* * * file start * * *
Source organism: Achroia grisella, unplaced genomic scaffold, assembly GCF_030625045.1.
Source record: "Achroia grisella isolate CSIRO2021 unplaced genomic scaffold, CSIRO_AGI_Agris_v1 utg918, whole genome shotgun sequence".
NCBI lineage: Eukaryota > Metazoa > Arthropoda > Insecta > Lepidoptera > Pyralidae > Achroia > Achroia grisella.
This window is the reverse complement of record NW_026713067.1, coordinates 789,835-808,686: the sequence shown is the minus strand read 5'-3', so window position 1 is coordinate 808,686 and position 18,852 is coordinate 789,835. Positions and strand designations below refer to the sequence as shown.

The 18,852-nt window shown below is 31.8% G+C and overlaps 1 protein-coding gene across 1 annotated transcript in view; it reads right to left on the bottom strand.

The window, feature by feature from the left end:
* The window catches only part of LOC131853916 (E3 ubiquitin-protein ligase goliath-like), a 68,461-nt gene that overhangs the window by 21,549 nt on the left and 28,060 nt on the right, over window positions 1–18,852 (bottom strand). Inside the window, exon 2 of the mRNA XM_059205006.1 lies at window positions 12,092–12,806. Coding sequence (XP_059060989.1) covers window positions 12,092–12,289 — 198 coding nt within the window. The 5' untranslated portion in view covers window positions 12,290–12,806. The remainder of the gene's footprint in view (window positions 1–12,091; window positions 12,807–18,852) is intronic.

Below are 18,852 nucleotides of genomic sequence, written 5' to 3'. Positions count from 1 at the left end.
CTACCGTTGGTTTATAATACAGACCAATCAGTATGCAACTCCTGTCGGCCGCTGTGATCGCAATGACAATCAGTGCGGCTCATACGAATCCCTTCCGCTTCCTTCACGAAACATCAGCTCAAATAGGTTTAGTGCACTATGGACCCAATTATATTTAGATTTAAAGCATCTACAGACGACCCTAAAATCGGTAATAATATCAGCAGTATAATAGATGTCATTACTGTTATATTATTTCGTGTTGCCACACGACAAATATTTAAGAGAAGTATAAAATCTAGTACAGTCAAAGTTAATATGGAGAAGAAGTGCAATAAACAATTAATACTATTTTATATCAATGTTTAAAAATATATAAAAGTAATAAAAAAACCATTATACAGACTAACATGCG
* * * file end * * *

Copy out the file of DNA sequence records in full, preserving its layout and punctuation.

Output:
Source organism: Achroia grisella, unplaced genomic scaffold, assembly GCF_030625045.1.
Source record: "Achroia grisella isolate CSIRO2021 unplaced genomic scaffold, CSIRO_AGI_Agris_v1 utg918, whole genome shotgun sequence".
NCBI lineage: Eukaryota > Metazoa > Arthropoda > Insecta > Lepidoptera > Pyralidae > Achroia > Achroia grisella.
This window is the reverse complement of record NW_026713067.1, coordinates 789,835-808,686: the sequence shown is the minus strand read 5'-3', so window position 1 is coordinate 808,686 and position 18,852 is coordinate 789,835. Positions and strand designations below refer to the sequence as shown.

The 18,852-nt window shown below is 31.8% G+C and overlaps 1 protein-coding gene across 1 annotated transcript in view; it reads right to left on the bottom strand.

The window, feature by feature from the left end:
* The window catches only part of LOC131853916 (E3 ubiquitin-protein ligase goliath-like), a 68,461-nt gene that overhangs the window by 21,549 nt on the left and 28,060 nt on the right, over window positions 1–18,852 (bottom strand). Inside the window, exon 2 of the mRNA XM_059205006.1 lies at window positions 12,092–12,806. Coding sequence (XP_059060989.1) covers window positions 12,092–12,289 — 198 coding nt within the window. The 5' untranslated portion in view covers window positions 12,290–12,806. The remainder of the gene's footprint in view (window positions 1–12,091; window positions 12,807–18,852) is intronic.

Below are 18,852 nucleotides of genomic sequence, written 5' to 3'. Positions count from 1 at the left end.
CTACCGTTGGTTTATAATACAGACCAATCAGTATGCAACTCCTGTCGGCCGCTGTGATCGCAATGACAATCAGTGCGGCTCATACGAATCCCTTCCGCTTCCTTCACGAAACATCAGCTCAAATAGGTTTAGTGCACTATGGACCCAATTATATTTAGATTTAAAGCATCTACAGACGACCCTAAAATCGGTAATAATATCAGCAGTATAATAGATGTCATTACTGTTATATTATTTCGTGTTGCCACACGACAAATATTTAAGAGAAGTATAAAATCTAGTACAGTCAAAGTTAATATGGAGAAGAAGTGCAATAAACAATTAATACTATTTTATATCAATGTTTAAAAATATATAAAAGTAATAAAAAAACCATTATACAGACTAACATGCG